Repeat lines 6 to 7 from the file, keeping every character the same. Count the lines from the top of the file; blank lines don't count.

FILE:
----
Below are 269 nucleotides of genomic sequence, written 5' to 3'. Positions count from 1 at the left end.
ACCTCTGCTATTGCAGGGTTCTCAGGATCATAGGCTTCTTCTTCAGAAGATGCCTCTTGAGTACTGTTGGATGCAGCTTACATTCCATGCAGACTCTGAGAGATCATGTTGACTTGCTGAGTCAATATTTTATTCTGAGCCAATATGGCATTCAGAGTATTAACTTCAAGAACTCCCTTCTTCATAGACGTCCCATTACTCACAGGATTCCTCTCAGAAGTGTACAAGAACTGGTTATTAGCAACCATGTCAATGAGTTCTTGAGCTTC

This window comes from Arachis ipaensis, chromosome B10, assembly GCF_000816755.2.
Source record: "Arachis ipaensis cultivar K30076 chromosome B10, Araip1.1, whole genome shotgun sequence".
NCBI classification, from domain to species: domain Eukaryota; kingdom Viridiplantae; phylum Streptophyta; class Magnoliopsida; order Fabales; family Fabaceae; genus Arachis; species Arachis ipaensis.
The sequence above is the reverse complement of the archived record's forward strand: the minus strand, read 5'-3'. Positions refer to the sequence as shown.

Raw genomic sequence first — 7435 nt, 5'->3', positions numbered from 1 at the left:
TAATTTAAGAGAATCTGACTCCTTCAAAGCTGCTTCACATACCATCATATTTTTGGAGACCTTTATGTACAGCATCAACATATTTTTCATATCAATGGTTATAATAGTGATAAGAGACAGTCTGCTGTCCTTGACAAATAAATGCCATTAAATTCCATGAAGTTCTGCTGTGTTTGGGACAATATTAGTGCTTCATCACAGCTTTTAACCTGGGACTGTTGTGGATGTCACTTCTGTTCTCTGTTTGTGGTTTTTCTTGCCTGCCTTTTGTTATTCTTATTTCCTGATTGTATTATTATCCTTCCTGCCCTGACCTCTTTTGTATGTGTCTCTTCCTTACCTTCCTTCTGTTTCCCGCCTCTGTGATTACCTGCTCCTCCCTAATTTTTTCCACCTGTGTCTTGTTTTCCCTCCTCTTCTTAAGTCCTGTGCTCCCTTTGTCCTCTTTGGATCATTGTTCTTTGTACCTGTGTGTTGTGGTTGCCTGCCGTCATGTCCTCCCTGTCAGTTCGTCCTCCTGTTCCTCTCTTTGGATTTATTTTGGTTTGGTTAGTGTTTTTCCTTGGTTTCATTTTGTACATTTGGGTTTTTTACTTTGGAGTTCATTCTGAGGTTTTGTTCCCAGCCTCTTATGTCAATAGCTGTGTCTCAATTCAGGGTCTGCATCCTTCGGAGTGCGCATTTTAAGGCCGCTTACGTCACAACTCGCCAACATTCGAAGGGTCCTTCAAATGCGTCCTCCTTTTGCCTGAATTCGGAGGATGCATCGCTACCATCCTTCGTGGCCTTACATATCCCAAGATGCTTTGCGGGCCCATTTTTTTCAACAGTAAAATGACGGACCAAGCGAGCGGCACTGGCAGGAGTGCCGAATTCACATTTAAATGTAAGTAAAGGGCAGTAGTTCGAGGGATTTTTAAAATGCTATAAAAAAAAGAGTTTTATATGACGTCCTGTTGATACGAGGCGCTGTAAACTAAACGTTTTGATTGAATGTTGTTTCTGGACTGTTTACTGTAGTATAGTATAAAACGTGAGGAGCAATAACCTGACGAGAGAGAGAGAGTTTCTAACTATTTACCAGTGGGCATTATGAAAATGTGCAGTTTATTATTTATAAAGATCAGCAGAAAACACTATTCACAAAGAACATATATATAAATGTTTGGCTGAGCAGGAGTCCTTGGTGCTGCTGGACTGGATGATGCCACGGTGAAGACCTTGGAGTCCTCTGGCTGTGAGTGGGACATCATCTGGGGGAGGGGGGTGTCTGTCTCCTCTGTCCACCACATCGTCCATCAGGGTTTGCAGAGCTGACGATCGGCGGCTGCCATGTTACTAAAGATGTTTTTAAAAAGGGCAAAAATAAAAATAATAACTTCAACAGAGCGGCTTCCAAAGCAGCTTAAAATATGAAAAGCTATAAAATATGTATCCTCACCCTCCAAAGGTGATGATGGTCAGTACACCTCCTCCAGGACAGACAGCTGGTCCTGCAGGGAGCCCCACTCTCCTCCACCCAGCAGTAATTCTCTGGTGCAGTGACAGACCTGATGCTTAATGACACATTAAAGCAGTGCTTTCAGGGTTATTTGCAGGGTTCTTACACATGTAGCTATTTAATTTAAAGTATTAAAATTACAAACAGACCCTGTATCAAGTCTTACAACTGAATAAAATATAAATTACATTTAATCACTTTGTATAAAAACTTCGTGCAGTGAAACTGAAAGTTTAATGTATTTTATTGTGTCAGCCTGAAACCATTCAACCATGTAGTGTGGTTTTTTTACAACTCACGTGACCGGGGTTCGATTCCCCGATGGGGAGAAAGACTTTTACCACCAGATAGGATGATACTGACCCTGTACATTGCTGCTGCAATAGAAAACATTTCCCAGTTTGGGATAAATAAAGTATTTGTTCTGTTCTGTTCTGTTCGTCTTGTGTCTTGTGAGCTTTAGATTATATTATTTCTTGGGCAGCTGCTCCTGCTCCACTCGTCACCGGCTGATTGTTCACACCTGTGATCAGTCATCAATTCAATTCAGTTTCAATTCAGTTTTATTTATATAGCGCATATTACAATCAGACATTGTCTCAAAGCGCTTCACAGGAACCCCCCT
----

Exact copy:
The sequence above is the reverse complement of the archived record's forward strand: the minus strand, read 5'-3'. Positions refer to the sequence as shown.

Raw genomic sequence first — 7435 nt, 5'->3', positions numbered from 1 at the left: